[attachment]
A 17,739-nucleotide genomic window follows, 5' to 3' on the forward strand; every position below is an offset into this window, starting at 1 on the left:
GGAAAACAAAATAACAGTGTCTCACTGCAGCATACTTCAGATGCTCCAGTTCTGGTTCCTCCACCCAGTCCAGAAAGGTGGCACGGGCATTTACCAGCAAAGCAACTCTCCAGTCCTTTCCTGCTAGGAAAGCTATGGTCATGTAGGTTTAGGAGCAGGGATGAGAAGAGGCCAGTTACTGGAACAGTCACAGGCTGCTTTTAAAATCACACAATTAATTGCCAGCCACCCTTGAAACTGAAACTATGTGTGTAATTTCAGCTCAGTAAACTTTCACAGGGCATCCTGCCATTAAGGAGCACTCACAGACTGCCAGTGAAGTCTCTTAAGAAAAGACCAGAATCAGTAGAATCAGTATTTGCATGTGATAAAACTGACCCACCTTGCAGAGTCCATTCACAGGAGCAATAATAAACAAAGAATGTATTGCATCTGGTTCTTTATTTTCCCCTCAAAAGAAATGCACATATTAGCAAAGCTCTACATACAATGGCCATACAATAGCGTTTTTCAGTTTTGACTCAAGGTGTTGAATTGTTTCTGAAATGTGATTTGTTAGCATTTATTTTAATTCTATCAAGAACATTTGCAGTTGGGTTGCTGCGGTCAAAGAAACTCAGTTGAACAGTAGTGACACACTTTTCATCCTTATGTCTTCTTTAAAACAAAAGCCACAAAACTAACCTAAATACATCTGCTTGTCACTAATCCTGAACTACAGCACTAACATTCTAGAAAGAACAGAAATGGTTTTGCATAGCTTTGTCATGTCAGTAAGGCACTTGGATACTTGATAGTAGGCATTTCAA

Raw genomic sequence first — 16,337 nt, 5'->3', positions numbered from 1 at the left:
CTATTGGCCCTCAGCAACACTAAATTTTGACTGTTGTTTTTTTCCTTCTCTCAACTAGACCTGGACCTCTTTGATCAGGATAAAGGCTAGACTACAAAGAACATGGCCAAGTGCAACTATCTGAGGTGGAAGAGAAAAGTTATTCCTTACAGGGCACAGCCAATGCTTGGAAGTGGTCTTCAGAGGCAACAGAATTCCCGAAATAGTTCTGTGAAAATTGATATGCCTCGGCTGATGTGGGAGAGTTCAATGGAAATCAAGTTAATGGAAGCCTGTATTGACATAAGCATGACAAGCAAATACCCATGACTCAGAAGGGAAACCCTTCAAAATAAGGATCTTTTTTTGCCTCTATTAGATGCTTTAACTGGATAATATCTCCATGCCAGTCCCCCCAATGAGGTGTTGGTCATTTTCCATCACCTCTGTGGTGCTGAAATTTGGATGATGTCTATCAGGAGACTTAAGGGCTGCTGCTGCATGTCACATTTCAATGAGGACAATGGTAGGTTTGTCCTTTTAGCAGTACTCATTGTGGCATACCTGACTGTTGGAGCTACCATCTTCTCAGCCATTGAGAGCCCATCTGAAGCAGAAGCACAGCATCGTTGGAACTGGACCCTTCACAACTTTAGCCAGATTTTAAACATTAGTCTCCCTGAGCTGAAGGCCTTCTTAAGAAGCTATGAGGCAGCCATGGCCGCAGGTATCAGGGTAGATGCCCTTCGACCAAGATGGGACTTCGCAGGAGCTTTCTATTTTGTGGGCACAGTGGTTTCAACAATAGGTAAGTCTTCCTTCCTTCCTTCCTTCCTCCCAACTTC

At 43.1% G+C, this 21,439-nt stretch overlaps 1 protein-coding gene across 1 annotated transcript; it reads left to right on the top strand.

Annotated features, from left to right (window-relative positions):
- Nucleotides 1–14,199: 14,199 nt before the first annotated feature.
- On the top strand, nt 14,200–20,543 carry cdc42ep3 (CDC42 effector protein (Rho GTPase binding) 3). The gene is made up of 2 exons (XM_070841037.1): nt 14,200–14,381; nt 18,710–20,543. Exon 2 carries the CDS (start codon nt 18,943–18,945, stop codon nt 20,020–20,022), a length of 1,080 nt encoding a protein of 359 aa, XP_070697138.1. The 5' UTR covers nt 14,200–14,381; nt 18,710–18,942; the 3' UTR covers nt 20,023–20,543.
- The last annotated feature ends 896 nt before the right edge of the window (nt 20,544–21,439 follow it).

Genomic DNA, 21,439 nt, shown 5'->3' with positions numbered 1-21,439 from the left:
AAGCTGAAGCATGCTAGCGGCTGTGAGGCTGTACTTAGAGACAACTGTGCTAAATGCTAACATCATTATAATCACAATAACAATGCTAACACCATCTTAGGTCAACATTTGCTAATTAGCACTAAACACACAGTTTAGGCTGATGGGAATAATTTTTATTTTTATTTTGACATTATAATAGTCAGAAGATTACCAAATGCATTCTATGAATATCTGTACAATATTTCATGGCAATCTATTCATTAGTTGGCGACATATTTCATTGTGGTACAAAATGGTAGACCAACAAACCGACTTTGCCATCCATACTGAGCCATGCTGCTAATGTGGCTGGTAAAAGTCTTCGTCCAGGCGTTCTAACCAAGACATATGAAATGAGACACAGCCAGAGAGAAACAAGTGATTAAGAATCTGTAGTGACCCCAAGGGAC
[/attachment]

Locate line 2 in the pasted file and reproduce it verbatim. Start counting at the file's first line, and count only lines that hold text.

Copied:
GGAAAACAAAATAACAGTGTCTCACTGCAGCATACTTCAGATGCTCCAGTTCTGGTTCCTCCACCCAGTCCAGAAAGGTGGCACGGGCATTTACCAGCAAAGCAACTCTCCAGTCCTTTCCTGCTAGGAAAGCTATGGTCATGTAGGTTTAGGAGCAGGGATGAGAAGAGGCCAGTTACTGGAACAGTCACAGGCTGCTTTTAAAATCACACAATTAATTGCCAGCCACCCTTGAAACTGAAACTATGTGTGTAATTTCAGCTCAGTAAACTTTCACAGGGCATCCTGCCATTAAGGAGCACTCACAGACTGCCAGTGAAGTCTCTTAAGAAAAGACCAGAATCAGTAGAATCAGTATTTGCATGTGATAAAACTGACCCACCTTGCAGAGTCCATTCACAGGAGCAATAATAAACAAAGAATGTATTGCATCTGGTTCTTTATTTTCCCCTCAAAAGAAATGCACATATTAGCAAAGCTCTACATACAATGGCCATACAATAGCGTTTTTCAGTTTTGACTCAAGGTGTTGAATTGTTTCTGAAATGTGATTTGTTAGCATTTATTTTAATTCTATCAAGAACATTTGCAGTTGGGTTGCTGCGGTCAAAGAAACTCAGTTGAACAGTAGTGACACACTTTTCATCCTTATGTCTTCTTTAAAACAAAAGCCACAAAACTAACCTAAATACATCTGCTTGTCACTAATCCTGAACTACAGCACTAACATTCTAGAAAGAACAGAAATGGTTTTGCATAGCTTTGTCATGTCAGTAAGGCACTTGGATACTTGATAGTAGGCATTTCAA